The indefatigable Debra Berman (South Texas) raised an interesting issue on the listserv, which has been posted here, asking if we are doing our students a disservice by over-emphasizing integrative bargaining in our negotiation courses.  Her question is reminiscent of questions raised by James J. While, Gerald Wetlaufer, and Russell Korobkin among other over the … Continue reading The Over-Emphasis on Integrative Negotiation Pedagogy →

The More Things Change, The More They Stay The Same: The Court of Appeal Upholds the Huras Decision for Appeals Under s. 7 of the Arbitration Act, 1991

International Arbitration Blog - Mon, 2020-11-16 11:47

In Toronto Standard Condominium Corporation No. 1628 v. Toronto Standard Condominium Corporation No. 1636, Soho Grand Condominiums Inc. and Soinco Limited, 2020 ONCA 612 (“TSCC No. 1628”), the Court of Appeal for Ontario confirmed that s. 7(6) of the Arbitration Act, 1991 does not bar an appeal where a judge refuses to grant a stay of a court proceeding under s. 7(5) where there is an arbitration agreement between the parties.

Moneyball for Equity

ADR Prof Blog - Mon, 2020-11-16 10:40
New Zealand, not surprisingly, is moving the needle faster than the U.S. on gender equity by changing the criteria that is actually used to measure pay equity.  The New York Times had a great piece yesterday that explains this further.  It’s all about the standards that we use.  Think Moneyball for equity.    Our traditional argument … Continue reading Moneyball for Equity →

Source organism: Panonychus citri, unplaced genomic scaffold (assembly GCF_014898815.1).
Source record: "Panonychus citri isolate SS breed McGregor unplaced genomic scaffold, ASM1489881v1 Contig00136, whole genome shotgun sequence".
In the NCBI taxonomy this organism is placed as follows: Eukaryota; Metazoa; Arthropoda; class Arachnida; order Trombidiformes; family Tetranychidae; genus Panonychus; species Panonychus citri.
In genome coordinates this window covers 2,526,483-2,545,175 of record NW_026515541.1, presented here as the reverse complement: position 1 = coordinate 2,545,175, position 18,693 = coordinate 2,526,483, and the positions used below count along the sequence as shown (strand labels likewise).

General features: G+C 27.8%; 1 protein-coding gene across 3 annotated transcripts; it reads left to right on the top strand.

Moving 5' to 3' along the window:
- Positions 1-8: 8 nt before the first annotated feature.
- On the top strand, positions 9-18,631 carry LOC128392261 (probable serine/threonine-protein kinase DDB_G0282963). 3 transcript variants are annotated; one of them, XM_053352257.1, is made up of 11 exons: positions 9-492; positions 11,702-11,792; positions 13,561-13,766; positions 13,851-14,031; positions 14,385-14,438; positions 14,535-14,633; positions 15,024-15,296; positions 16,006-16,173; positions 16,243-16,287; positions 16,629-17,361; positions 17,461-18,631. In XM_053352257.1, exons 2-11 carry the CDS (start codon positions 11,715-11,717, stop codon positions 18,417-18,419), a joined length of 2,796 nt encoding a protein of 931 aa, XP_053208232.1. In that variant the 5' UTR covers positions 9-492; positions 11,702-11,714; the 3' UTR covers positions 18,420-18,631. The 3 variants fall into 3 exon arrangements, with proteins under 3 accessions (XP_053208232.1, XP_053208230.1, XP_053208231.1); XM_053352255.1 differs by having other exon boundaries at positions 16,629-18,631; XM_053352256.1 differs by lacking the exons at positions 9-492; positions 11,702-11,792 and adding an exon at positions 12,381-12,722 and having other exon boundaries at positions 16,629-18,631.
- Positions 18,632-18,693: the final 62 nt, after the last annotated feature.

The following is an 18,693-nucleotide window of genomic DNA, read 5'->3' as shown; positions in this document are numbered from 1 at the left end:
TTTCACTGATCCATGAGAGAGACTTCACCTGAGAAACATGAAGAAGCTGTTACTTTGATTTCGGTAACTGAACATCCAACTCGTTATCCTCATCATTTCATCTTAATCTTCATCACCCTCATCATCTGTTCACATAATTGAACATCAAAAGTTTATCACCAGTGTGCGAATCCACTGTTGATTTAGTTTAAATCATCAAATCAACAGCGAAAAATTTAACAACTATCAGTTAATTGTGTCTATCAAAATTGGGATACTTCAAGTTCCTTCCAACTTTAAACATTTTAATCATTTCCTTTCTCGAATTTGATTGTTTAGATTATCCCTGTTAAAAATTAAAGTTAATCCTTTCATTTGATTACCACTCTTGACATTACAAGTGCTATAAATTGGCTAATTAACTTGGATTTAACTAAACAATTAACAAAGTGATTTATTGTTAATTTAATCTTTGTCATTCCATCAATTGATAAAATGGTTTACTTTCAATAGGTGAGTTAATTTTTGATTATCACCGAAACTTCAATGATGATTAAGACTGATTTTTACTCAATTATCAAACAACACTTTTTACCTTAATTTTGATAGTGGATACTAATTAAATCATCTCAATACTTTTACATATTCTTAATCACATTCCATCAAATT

Tools for Difficult Post-Election Conversations

ADR Prof Blog - Mon, 2020-11-16 10:09
Bill Froehlich (deputy director of Ohio State’s Divided Community Project) asked me to share this post… Ohio State’s Divided Community Project was privileged to develop Ohio State’s Education for Citizenship Post-Election Dialogue Series in partnership with Ohio State President Kristina M. Johnson. We just completed the first two events in this series: 1. “Unpacking the … Continue reading Tools for Difficult Post-Election Conversations →

International Law Talk Podcast and Arbitration: In Conversation with Professor Bernard Hanotiau

Kluwer Arbitration Blog - Mon, 2020-11-16 00:00

Welcome to the first post in the series of International Law Talk. During a series of podcasts, Wolters Kluwer will bring you the latest news and industry insights from thought leaders and experts in the field of International Arbitration, IP Law, International Tax Law and Competition Law. Here at Kluwer Arbitration Blog, we will highlight the podcasts focused on international arbitration.